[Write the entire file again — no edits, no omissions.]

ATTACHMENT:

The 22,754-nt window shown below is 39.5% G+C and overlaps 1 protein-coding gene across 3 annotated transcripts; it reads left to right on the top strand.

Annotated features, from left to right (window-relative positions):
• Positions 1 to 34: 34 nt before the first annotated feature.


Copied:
The 22,754-nt window shown below is 39.5% G+C and overlaps 1 protein-coding gene across 3 annotated transcripts; it reads left to right on the top strand.

Annotated features, from left to right (window-relative positions):
• Positions 1 to 34: 34 nt before the first annotated feature.